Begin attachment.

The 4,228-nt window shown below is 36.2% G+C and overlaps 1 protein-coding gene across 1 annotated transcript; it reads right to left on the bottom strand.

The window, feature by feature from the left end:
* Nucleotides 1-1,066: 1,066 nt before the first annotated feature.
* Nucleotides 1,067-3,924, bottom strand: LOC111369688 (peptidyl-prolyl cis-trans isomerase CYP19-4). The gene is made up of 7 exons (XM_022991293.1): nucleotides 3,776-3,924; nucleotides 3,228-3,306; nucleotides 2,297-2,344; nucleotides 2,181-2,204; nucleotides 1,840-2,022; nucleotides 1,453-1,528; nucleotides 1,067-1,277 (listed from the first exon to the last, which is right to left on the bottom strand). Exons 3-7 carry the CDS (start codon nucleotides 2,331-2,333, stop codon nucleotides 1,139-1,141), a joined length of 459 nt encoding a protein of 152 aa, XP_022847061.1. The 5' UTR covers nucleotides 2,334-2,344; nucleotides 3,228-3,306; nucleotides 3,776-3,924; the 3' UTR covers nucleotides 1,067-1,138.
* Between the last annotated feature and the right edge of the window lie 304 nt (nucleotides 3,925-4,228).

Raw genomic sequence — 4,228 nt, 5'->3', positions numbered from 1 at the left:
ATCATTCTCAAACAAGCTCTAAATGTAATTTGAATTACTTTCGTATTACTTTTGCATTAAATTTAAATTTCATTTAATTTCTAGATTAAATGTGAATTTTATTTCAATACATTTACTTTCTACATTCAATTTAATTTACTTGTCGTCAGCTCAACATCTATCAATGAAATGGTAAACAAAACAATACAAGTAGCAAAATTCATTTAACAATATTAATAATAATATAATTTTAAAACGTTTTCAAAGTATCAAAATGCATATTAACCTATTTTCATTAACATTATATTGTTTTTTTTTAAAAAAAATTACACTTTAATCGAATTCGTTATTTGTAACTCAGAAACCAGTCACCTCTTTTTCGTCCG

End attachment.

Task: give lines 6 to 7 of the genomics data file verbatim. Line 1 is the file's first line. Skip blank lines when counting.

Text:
Raw genomic sequence — 4,228 nt, 5'->3', positions numbered from 1 at the left:
ATCATTCTCAAACAAGCTCTAAATGTAATTTGAATTACTTTCGTATTACTTTTGCATTAAATTTAAATTTCATTTAATTTCTAGATTAAATGTGAATTTTATTTCAATACATTTACTTTCTACATTCAATTTAATTTACTTGTCGTCAGCTCAACATCTATCAATGAAATGGTAAACAAAACAATACAAGTAGCAAAATTCATTTAACAATATTAATAATAATATAATTTTAAAACGTTTTCAAAGTATCAAAATGCATATTAACCTATTTTCATTAACATTATATTGTTTTTTTTTAAAAAAAATTACACTTTAATCGAATTCGTTATTTGTAACTCAGAAACCAGTCACCTCTTTTTCGTCCG